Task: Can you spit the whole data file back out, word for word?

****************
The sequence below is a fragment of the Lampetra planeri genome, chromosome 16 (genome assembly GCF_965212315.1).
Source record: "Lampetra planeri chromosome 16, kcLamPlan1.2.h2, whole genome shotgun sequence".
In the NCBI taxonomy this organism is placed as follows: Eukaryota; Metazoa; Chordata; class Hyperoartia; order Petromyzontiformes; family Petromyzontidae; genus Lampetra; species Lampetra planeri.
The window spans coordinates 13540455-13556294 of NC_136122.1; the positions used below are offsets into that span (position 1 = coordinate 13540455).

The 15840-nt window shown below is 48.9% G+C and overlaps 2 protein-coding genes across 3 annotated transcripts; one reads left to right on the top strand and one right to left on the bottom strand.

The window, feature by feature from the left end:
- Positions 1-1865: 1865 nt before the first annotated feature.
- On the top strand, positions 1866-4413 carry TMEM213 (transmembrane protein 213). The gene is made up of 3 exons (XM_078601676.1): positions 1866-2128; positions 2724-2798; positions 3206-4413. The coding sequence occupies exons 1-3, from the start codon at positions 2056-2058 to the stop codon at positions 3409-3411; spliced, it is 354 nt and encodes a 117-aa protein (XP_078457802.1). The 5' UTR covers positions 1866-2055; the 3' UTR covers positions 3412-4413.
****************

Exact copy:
The sequence below is a fragment of the Lampetra planeri genome, chromosome 16 (genome assembly GCF_965212315.1).
Source record: "Lampetra planeri chromosome 16, kcLamPlan1.2.h2, whole genome shotgun sequence".
In the NCBI taxonomy this organism is placed as follows: Eukaryota; Metazoa; Chordata; class Hyperoartia; order Petromyzontiformes; family Petromyzontidae; genus Lampetra; species Lampetra planeri.
The window spans coordinates 13540455-13556294 of NC_136122.1; the positions used below are offsets into that span (position 1 = coordinate 13540455).

The 15840-nt window shown below is 48.9% G+C and overlaps 2 protein-coding genes across 3 annotated transcripts; one reads left to right on the top strand and one right to left on the bottom strand.

The window, feature by feature from the left end:
- Positions 1-1865: 1865 nt before the first annotated feature.
- On the top strand, positions 1866-4413 carry TMEM213 (transmembrane protein 213). The gene is made up of 3 exons (XM_078601676.1): positions 1866-2128; positions 2724-2798; positions 3206-4413. The coding sequence occupies exons 1-3, from the start codon at positions 2056-2058 to the stop codon at positions 3409-3411; spliced, it is 354 nt and encodes a 117-aa protein (XP_078457802.1). The 5' UTR covers positions 1866-2055; the 3' UTR covers positions 3412-4413.